The dark side of corporate personhood

by William P. Muhammad

Among common Americans, the contentious issue of corporate personhood is not a subject likely to find its way into everyday conversation. A topic that nevertheless impacts every person within the United States and beyond, the rights guaranteed to corporate entities have been, on many occasions, at variance with those of citizens.

After America’s founding, several political debates, such as those between Thomas Jefferson and Alexander Hamilton, various Supreme Court decisions and loose interpretations of the 14th Amendment, corporations have been given certain rights originally guaranteed to human beings. Regarding contracts, the freedom of speech, due process, lobbying, campaign finance and property rights, corporate money and power has grown as the common person’s ability to keep pace has proportionately declined.

As human, civil and environmental rights are often relegated to the political backseat, far too often big business consigns people to the status of assets or liabilities. In the eyes of American law and government, in many cases, corporate entities wield considerable power as new laws, international and domestic policy and strategic plans are implemented at the expense of the weak and the poor.

Furthermore, when individuals are seen as resources to be exploited or as problems to be managed, the dynamics between humans and corporations have become unbalanced and one-sided. With the legislative process weighted heavily in favor of lobbyists and money, regarding the representative form of government that rules America, the wealth backing the petitions of large corporate entities all but assure political access and favoritism.

Looking at the causes behind the current oil spill in the Gulf of Mexico reflects one example of this dilemma. If the objective of BP was to maximize profits by reducing costs, while allegedly bypassing critical procedures and safety protocols, then it may be safe to deduce that the greatest environmental disaster in American history was caused, at least in part, by inordinate self-interest, political cronyism and a calculated disregard for consequences.

Regarding the financial crisis that led America into the greatest recession since the 1930s, corporate greed was once again the culprit as hundreds of thousands of home buyers bought into the promise of subprime mortgages. Often promoted by unscrupulous business practices that preyed upon the inexperience or ignorance of first time buyers, when customers could no longer afford to pay, massive foreclosure rates brought with them the collapse of the investment banking industry.

Subsequently requiring federal bailouts, private corporations received hundreds of billions in taxpayer dollars through the Troubled Assets Relief Program (TARP) initiated by the Bush administration in 2008. Nearly two years and a new administration later, the economy remains weak as corporations continue to leverage their influence through intense lobbying and a recent Supreme Court decision that relaxed campaign finance laws.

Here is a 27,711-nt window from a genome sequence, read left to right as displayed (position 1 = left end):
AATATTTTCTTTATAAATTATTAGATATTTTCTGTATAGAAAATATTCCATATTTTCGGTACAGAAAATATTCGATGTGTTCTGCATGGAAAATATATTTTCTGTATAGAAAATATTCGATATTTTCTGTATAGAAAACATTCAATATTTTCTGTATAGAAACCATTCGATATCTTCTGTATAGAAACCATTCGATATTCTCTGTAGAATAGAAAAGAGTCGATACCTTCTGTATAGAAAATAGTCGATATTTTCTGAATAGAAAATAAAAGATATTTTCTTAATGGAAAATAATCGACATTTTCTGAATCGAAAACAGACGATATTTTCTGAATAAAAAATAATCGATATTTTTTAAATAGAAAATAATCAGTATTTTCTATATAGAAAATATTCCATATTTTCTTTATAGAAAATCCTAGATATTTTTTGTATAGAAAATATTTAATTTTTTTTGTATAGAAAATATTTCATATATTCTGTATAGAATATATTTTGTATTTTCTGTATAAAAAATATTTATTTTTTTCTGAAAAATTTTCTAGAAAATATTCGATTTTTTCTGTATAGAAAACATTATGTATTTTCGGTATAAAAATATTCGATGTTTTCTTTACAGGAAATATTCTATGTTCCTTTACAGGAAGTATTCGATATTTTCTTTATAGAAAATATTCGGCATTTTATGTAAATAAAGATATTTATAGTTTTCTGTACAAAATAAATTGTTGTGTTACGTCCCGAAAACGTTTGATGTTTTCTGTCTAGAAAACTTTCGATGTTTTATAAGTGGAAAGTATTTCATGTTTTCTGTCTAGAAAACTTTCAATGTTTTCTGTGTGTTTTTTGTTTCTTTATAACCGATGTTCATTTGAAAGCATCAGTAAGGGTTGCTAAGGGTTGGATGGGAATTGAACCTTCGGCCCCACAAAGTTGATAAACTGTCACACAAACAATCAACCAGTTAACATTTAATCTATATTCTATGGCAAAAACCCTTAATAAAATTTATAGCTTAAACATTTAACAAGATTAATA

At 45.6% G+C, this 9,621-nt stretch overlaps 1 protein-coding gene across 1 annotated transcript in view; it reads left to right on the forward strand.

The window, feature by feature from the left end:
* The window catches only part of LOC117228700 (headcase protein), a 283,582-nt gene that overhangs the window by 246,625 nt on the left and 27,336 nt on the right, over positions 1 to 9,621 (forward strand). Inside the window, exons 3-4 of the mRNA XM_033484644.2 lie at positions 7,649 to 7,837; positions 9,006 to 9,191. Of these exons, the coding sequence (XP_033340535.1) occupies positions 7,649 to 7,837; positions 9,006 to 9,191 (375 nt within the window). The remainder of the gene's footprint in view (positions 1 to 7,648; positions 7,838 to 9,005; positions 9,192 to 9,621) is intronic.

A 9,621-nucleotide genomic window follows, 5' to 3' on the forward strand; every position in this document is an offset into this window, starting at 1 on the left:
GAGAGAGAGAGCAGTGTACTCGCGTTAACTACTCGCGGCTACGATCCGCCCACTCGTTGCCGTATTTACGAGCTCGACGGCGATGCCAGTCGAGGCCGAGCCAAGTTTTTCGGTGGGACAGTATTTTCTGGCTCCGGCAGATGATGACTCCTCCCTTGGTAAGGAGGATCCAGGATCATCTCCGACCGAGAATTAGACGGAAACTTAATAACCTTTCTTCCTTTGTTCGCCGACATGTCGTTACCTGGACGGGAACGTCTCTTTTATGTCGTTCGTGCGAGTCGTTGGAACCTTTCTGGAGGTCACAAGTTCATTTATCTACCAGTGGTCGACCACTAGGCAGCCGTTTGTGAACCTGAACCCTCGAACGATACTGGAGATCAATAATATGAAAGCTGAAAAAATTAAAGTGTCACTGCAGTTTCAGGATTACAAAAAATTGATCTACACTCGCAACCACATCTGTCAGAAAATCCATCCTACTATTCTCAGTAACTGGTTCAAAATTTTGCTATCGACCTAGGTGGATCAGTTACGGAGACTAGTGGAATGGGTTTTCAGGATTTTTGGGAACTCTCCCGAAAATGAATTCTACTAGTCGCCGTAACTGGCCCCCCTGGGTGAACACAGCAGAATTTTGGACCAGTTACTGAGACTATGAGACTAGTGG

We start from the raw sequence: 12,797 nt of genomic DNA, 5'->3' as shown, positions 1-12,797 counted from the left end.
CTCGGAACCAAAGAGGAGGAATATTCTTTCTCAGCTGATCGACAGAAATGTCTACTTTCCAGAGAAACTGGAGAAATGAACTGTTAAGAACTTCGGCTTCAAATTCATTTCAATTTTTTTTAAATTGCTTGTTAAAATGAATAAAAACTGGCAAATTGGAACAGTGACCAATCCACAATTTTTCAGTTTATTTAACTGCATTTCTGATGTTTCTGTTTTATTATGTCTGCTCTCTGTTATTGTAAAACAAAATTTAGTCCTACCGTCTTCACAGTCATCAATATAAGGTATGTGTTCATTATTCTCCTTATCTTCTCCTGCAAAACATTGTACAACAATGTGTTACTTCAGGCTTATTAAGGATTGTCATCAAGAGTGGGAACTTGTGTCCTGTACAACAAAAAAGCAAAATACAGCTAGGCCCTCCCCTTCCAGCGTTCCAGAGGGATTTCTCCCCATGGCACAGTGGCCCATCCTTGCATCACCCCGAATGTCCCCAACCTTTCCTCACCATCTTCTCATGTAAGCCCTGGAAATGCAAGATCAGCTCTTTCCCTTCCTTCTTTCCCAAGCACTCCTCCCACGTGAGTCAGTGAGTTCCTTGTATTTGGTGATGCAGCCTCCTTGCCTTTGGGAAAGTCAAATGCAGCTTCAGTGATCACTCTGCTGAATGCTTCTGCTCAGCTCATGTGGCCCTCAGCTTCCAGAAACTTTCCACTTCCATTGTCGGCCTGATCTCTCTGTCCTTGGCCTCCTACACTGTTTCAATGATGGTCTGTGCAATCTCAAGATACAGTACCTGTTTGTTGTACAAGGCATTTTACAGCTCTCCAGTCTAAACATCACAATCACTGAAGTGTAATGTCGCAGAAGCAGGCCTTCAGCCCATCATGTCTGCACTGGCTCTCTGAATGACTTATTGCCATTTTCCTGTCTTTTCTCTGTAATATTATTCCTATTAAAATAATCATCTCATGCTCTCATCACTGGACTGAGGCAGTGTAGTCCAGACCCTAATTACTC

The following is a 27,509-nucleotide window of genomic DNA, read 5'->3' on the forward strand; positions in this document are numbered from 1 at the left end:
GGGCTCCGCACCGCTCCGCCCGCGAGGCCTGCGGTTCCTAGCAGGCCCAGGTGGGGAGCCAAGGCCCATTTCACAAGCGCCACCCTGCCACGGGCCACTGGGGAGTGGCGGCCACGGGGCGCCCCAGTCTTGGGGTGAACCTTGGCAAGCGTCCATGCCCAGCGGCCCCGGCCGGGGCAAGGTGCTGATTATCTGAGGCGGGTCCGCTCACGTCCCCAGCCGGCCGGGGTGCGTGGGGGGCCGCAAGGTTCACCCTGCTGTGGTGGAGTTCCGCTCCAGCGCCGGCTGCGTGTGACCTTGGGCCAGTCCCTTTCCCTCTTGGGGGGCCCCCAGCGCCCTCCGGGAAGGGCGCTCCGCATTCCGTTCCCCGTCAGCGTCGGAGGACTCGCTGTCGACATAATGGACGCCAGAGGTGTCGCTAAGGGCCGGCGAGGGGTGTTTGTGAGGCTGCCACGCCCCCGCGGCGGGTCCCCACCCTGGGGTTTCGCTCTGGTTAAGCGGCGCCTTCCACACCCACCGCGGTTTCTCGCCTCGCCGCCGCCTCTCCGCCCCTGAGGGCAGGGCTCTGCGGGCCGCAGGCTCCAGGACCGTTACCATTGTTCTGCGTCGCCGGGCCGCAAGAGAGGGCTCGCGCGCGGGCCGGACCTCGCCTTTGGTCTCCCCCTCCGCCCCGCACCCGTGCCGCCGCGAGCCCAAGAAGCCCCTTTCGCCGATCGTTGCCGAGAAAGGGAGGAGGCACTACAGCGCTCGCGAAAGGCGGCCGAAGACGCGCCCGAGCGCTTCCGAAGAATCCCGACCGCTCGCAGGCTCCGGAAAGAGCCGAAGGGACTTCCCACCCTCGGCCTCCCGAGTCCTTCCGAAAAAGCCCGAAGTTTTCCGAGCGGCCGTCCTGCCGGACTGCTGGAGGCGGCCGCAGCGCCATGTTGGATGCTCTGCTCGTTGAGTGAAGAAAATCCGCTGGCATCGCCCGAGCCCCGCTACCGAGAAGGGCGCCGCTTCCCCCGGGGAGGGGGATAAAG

Deregulation, compromised government oversight and the drive for laissez faire capitalism all have contributed to the leviathan known as big business. If taken to its logical conclusion, corporations could also be described as artificial entities whose nature is that of a beast driven by a hunger for expansion, power and profits.

While the basic concept of a corporation is not necessarily bad or evil, it is the collective mindset of its leadership that determines its overall aim, purpose and impact. As those in control determine how big business will interact not only with human beings and the environment, but also with governments, corporate entities have both the potential and the wherewithal to affect the rise and fall of nations.

From international banking to multi-national enterprises, big business more often than not is cold and calculating. Viewing benevolence and empathy more as tools for advertising, marketing and public relations, the fundamental mindset upholding the corporatist ideology leans more in the direction of greed, a lust for power and selfish indifference.

Taking on the attributes of what many would call immoral values, when demonstrated by individuals, society accepts this behavior among corporations as good, particularly when it leads to the generation of wealth. Recognized as artificial persons under certain provisions of American law, dissatisfaction, enmity and discontent is regularly expressed by those unable to confront the giants whose character is often more than self-indulgent.

Regarding this relationship, it is the people without the resources who are made to endure the hardships. Without mass organization as a counterweight to the vast wealth and influence of large corporations, the end result is likely to reflect a society where the rights of man-made entities trump the rights of living breathing human beings.

As the world that is made in the image of the corporate mind attempts to supplant the concept of culture, refinement and probity, it is necessary for people to become proactive rather than reactive when wrestling for society’s soul. Within a system devoted to the making of money, at the expense of empathy and compassion, the dark side of American business may very well facilitate the end of free enterprise as we know it.